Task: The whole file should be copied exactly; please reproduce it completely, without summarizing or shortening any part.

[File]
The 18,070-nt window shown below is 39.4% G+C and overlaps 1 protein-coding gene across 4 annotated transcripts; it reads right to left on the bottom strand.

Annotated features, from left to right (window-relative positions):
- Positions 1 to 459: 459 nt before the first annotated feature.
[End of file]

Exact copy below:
The 18,070-nt window shown below is 39.4% G+C and overlaps 1 protein-coding gene across 4 annotated transcripts; it reads right to left on the bottom strand.

Annotated features, from left to right (window-relative positions):
- Positions 1 to 459: 459 nt before the first annotated feature.